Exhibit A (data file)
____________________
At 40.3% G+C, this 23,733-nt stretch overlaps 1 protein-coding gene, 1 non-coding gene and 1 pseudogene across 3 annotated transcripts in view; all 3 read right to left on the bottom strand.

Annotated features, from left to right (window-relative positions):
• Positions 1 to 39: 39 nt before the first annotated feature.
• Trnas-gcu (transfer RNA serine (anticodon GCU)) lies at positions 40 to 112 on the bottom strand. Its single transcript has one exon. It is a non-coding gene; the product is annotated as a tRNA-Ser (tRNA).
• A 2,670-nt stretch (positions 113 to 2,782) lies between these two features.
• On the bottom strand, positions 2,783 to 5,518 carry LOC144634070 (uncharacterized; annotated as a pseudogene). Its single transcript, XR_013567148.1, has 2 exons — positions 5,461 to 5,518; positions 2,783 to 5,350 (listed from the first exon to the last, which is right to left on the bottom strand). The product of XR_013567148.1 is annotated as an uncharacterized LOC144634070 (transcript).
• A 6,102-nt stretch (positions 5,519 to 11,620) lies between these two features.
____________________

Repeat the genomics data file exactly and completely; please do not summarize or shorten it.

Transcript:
At 40.3% G+C, this 23,733-nt stretch overlaps 1 protein-coding gene, 1 non-coding gene and 1 pseudogene across 3 annotated transcripts in view; all 3 read right to left on the bottom strand.

Annotated features, from left to right (window-relative positions):
• Positions 1 to 39: 39 nt before the first annotated feature.
• Trnas-gcu (transfer RNA serine (anticodon GCU)) lies at positions 40 to 112 on the bottom strand. Its single transcript has one exon. It is a non-coding gene; the product is annotated as a tRNA-Ser (tRNA).
• A 2,670-nt stretch (positions 113 to 2,782) lies between these two features.
• On the bottom strand, positions 2,783 to 5,518 carry LOC144634070 (uncharacterized; annotated as a pseudogene). Its single transcript, XR_013567148.1, has 2 exons — positions 5,461 to 5,518; positions 2,783 to 5,350 (listed from the first exon to the last, which is right to left on the bottom strand). The product of XR_013567148.1 is annotated as an uncharacterized LOC144634070 (transcript).
• A 6,102-nt stretch (positions 5,519 to 11,620) lies between these two features.